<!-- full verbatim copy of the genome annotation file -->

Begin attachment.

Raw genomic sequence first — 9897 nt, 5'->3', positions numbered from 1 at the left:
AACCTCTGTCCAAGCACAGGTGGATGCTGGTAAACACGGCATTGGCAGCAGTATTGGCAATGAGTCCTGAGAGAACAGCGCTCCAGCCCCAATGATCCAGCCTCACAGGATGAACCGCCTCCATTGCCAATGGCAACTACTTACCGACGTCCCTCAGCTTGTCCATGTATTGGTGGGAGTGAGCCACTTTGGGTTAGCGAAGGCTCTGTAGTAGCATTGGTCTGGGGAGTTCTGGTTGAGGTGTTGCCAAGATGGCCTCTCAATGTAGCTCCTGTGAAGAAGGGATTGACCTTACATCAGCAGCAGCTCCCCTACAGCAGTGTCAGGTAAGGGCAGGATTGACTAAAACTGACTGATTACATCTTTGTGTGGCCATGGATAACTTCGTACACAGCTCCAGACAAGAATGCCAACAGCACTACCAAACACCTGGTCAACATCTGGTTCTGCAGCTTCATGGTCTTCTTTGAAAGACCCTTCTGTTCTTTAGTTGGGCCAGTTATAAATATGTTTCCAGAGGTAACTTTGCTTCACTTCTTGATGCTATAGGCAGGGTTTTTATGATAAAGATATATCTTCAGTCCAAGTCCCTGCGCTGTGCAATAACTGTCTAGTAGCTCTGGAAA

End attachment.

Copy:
Raw genomic sequence first — 9897 nt, 5'->3', positions numbered from 1 at the left:
AACCTCTGTCCAAGCACAGGTGGATGCTGGTAAACACGGCATTGGCAGCAGTATTGGCAATGAGTCCTGAGAGAACAGCGCTCCAGCCCCAATGATCCAGCCTCACAGGATGAACCGCCTCCATTGCCAATGGCAACTACTTACCGACGTCCCTCAGCTTGTCCATGTATTGGTGGGAGTGAGCCACTTTGGGTTAGCGAAGGCTCTGTAGTAGCATTGGTCTGGGGAGTTCTGGTTGAGGTGTTGCCAAGATGGCCTCTCAATGTAGCTCCTGTGAAGAAGGGATTGACCTTACATCAGCAGCAGCTCCCCTACAGCAGTGTCAGGTAAGGGCAGGATTGACTAAAACTGACTGATTACATCTTTGTGTGGCCATGGATAACTTCGTACACAGCTCCAGACAAGAATGCCAACAGCACTACCAAACACCTGGTCAACATCTGGTTCTGCAGCTTCATGGTCTTCTTTGAAAGACCCTTCTGTTCTTTAGTTGGGCCAGTTATAAATATGTTTCCAGAGGTAACTTTGCTTCACTTCTTGATGCTATAGGCAGGGTTTTTATGATAAAGATATATCTTCAGTCCAAGTCCCTGCGCTGTGCAATAACTGTCTAGTAGCTCTGGAAA